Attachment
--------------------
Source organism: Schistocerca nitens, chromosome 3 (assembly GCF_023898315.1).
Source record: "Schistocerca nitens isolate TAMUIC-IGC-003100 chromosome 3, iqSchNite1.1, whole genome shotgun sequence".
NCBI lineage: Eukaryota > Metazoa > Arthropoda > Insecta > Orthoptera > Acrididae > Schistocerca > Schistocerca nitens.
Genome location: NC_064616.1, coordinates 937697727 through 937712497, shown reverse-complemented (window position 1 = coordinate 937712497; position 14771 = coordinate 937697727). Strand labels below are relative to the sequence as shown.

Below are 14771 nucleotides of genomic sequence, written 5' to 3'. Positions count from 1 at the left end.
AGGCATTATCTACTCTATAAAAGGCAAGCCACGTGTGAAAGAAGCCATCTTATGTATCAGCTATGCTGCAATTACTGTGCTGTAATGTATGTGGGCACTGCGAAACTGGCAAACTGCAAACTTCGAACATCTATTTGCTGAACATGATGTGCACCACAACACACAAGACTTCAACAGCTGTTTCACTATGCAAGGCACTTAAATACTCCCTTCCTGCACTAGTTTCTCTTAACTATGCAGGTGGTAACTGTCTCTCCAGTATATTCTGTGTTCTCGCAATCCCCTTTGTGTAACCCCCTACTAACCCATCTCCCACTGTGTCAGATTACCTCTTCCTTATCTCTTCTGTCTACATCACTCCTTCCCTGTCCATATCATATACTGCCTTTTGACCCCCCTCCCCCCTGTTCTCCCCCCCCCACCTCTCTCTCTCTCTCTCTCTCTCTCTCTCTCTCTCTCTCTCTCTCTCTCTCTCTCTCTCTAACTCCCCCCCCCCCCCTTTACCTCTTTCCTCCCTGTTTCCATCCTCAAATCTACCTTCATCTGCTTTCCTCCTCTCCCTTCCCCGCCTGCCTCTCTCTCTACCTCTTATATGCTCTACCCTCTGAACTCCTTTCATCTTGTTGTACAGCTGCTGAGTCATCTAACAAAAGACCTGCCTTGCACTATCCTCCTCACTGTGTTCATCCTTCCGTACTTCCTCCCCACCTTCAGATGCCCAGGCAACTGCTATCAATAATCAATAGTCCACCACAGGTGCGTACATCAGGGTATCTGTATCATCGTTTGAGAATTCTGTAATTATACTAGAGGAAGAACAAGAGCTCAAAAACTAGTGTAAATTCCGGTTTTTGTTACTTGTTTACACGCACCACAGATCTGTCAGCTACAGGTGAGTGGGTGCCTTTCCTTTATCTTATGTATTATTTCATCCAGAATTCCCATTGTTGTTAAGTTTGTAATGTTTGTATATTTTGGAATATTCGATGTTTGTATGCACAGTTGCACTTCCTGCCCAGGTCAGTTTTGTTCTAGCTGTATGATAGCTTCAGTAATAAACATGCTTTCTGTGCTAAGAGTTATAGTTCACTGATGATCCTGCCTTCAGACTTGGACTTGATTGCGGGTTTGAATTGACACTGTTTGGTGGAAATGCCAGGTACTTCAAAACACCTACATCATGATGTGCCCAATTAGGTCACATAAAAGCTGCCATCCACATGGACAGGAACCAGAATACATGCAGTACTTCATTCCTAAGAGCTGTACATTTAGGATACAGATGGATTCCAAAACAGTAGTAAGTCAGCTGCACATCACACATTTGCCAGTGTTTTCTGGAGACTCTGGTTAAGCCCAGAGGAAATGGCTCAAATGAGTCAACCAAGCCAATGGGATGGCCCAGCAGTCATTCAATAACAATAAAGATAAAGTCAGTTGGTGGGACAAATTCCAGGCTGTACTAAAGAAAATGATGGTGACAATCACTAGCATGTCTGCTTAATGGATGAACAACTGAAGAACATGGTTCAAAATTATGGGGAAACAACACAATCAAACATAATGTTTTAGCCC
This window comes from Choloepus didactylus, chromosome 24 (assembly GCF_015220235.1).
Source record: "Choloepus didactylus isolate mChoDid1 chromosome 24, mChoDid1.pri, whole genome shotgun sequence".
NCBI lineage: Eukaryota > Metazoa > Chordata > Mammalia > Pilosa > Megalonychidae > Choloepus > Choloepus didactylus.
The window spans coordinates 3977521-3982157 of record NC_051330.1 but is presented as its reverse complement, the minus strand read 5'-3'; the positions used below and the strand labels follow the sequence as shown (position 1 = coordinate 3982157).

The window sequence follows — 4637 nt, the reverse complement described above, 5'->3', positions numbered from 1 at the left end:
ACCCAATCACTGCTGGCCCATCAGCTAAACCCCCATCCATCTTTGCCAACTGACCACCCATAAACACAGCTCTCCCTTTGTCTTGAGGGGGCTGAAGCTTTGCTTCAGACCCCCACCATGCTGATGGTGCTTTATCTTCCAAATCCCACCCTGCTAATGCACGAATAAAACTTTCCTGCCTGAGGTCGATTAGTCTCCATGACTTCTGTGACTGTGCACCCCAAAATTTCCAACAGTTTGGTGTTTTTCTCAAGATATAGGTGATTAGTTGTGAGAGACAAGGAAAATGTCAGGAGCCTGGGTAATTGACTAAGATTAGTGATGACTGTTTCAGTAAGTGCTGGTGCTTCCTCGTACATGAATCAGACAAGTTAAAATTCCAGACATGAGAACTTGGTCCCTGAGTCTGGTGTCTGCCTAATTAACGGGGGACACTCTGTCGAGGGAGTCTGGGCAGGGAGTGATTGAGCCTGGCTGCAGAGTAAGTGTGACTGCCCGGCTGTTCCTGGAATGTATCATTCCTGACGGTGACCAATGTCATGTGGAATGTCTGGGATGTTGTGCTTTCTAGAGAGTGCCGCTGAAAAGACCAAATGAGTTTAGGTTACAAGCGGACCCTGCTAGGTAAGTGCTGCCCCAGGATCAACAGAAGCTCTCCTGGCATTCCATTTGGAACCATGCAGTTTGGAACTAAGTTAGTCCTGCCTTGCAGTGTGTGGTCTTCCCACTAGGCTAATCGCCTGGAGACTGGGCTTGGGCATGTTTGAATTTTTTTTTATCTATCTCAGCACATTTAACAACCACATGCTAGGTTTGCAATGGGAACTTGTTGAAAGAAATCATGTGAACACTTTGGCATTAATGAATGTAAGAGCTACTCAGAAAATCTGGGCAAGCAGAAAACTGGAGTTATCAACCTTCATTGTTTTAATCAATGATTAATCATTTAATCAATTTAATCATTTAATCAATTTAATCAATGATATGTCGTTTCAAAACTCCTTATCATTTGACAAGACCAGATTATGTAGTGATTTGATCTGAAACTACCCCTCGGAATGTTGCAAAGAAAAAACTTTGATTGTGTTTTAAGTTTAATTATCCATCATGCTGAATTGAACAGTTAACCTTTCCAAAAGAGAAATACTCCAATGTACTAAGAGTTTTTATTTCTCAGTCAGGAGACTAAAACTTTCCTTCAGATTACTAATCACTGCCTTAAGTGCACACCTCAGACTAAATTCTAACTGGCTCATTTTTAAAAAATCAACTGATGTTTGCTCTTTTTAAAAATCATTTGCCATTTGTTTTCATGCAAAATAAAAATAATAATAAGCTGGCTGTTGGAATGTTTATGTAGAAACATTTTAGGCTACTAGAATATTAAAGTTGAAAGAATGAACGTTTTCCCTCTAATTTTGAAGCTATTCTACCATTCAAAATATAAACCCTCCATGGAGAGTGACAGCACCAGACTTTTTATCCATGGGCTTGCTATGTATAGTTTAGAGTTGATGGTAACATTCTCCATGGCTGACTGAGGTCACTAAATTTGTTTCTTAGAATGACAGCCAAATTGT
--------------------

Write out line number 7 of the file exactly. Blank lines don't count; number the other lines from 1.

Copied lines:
This window comes from Choloepus didactylus, chromosome 24 (assembly GCF_015220235.1).